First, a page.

Michael Cox – Piper Jaffrey

Okay, great. Thank you very much.

Operator

Our next question comes from Rich Wislowsky with Zadonian Company. Please go ahead with your question.

Rich Wislowsky – Zadonian Company

Good morning. Don you mentioned some of the orders in April. How much of the 40 million that you cited within $260 million backlog?

Dr. J. Don Brock

I would say there's probably a third of it.

Rich Wislowsky – Zadonian Company

Okay.

Dr. J. Don Brock

The rest of it is what I call firm verbals. They did not have the paper work in.

Rich Wislowsky – Zadonian Company

Right, that is what you were referring to in April?

Dr. J. Don Brock

Yes, that and we have a lot of orders -- verbal orders for drill rigs that is not in there either.

Rich Wislowsky – Zadonian Company

Okay

Dr. J. Don Brock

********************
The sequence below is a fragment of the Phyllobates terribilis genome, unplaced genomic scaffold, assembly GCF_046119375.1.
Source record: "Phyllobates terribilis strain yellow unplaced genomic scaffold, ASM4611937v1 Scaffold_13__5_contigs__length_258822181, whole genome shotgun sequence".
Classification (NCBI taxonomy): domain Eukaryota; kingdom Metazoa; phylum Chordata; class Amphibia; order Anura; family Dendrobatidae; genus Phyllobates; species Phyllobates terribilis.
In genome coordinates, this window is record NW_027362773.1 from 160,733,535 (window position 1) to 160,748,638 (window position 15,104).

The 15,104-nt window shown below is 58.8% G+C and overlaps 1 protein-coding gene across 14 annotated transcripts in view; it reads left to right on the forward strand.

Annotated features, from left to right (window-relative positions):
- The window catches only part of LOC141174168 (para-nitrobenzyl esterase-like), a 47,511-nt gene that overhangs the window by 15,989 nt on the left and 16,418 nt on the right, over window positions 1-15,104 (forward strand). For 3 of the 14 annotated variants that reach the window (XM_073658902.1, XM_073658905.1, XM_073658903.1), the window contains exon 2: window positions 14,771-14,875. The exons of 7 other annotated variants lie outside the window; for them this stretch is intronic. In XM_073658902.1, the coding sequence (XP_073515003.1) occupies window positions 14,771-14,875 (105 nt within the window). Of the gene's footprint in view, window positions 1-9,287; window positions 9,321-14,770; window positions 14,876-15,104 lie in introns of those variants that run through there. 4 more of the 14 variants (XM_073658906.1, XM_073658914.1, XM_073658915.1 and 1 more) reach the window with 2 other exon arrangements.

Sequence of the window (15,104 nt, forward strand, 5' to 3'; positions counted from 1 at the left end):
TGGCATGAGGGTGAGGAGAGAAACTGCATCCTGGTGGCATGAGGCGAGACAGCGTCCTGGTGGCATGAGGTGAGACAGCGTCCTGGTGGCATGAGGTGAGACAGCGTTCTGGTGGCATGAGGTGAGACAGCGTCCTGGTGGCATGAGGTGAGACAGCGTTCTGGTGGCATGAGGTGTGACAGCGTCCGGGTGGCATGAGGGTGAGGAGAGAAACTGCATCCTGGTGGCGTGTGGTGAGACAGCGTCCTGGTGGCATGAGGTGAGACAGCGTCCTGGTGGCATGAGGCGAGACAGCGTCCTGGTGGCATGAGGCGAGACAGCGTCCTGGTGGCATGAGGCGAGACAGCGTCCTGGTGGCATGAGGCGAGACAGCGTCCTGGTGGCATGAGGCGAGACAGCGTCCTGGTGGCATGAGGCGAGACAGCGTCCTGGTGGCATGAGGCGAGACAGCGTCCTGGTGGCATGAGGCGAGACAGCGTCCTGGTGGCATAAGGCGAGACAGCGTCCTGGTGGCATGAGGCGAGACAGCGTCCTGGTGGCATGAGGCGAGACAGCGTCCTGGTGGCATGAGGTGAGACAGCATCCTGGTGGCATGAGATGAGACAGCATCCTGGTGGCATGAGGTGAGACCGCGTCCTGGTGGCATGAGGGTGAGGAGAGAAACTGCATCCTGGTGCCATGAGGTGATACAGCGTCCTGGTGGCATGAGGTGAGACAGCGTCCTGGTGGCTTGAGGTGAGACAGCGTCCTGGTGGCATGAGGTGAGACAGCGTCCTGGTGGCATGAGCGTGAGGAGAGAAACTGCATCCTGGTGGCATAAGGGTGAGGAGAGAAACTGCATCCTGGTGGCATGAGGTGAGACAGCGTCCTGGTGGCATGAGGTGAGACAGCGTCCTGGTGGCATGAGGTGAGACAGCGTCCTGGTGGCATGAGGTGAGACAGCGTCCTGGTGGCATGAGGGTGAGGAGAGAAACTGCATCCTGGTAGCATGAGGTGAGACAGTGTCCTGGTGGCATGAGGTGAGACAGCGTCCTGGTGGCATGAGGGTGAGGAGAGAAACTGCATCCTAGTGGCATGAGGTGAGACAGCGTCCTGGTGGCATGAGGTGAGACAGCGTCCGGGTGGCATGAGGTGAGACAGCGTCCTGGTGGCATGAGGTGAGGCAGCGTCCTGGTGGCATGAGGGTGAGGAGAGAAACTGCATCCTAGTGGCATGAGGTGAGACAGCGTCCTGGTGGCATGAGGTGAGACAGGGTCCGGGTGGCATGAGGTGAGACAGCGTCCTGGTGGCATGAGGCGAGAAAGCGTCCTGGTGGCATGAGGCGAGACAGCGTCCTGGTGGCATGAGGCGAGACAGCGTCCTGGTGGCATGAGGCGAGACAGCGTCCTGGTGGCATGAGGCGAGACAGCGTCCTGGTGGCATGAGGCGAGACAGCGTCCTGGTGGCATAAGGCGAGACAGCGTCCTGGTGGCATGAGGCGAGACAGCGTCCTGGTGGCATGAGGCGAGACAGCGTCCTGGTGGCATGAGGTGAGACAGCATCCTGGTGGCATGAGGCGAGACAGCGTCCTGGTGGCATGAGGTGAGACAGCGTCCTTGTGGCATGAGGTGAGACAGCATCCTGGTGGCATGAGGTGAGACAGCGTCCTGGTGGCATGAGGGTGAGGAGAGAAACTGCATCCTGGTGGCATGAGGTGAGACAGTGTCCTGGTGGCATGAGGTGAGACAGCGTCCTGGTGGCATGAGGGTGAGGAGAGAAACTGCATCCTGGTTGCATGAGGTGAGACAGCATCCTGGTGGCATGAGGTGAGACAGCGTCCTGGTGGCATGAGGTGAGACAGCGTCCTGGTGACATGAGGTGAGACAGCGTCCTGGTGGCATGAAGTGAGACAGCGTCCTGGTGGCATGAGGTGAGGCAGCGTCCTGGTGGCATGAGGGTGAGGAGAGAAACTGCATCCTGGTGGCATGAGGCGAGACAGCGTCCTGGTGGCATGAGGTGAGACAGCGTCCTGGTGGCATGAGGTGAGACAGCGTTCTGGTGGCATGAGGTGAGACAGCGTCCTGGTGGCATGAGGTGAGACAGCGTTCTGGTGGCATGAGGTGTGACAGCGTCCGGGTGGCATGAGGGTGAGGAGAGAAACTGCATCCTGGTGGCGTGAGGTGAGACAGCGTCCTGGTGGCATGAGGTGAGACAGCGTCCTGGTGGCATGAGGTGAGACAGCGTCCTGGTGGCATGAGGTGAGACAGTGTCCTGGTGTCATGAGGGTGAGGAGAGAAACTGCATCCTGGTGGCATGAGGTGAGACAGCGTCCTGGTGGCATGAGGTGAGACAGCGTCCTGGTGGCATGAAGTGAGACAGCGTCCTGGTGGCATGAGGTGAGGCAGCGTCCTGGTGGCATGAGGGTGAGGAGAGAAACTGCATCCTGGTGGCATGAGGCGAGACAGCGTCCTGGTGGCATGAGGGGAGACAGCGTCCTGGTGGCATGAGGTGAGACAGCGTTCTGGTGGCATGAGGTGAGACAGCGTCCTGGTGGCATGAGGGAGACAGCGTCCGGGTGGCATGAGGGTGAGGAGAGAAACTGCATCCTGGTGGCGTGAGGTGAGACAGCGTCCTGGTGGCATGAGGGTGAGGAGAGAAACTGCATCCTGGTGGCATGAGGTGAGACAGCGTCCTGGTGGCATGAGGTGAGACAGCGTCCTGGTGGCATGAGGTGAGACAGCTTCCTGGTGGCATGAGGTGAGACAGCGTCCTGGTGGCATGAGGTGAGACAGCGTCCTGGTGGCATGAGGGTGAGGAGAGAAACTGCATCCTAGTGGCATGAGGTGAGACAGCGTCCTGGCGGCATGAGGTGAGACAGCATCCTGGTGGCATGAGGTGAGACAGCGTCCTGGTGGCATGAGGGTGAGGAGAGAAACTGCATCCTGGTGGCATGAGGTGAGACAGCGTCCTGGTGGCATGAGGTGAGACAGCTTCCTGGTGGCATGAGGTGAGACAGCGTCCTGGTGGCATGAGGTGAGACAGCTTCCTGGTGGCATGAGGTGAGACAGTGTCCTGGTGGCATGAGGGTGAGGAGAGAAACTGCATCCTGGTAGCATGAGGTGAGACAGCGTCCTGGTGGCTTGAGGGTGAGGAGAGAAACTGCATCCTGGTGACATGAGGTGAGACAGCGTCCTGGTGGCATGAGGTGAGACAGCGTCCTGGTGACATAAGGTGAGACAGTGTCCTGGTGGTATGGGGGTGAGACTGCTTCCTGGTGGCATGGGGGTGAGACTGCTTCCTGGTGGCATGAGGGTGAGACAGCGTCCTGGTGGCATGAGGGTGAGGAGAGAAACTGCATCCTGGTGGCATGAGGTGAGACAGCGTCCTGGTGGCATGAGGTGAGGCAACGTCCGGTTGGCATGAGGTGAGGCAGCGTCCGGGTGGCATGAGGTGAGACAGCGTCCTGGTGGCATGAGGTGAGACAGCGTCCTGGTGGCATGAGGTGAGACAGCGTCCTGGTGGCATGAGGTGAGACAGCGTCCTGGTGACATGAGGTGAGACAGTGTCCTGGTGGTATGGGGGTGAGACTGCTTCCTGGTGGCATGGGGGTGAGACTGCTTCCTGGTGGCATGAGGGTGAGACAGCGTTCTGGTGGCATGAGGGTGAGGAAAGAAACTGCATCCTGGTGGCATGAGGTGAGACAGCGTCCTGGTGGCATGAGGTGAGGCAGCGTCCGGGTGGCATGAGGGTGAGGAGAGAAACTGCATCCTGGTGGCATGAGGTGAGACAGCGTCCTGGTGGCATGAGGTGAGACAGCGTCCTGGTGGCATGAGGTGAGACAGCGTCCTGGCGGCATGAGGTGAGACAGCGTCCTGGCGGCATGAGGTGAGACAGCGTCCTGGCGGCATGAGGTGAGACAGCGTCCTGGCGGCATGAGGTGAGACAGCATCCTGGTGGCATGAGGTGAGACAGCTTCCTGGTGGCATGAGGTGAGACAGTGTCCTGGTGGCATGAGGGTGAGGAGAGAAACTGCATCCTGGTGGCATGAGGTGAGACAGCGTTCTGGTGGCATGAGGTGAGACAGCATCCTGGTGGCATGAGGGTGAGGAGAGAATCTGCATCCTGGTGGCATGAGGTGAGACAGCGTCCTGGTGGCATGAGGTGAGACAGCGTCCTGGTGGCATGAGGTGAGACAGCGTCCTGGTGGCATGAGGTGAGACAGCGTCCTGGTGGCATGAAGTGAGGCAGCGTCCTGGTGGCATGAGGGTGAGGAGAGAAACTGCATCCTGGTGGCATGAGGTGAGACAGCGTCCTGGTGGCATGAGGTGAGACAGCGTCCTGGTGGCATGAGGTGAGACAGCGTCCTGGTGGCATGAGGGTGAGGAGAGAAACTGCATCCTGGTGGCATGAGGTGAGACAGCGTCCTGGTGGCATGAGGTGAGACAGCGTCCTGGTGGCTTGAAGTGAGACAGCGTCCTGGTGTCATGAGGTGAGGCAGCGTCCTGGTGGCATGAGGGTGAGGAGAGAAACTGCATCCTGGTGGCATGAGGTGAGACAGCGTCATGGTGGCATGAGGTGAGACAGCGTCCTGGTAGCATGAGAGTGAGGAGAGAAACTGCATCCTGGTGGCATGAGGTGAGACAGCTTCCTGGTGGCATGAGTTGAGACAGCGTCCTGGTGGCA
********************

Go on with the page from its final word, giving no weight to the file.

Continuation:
Substantial number.

Rich Wislowsky – Zadonian Company

Can you provide what kind of details on the additions you are making to your sales force, especially internationally? How big is now versus a year ago. And what stage are you in this plan. What regions are you targeting etcetera?

Dr. J. Don Brock

Probably the biggest push we’ve had in the asphalt side of it. We have a new vice-president of sales for the asphalt group internationally. And he is adding people around the world. Pretty well – we have added people in the Middle East. We have added people in the Asia-Pacific. We had people there, but we are adding more to those forces in the different areas. Europe adding dealers basically these guys work with and you are adding dealers in these different areas. Peterson, obviously we are trying to grow their international business and they are doing quite well with their wood chippers internationally. The Aggregate mining side of it has really grown tremendously in the last four years in that area. We have not had as many recent additions in that area. We have kind of ramped up in that area. But mainly in the asphalt and in the green side of it.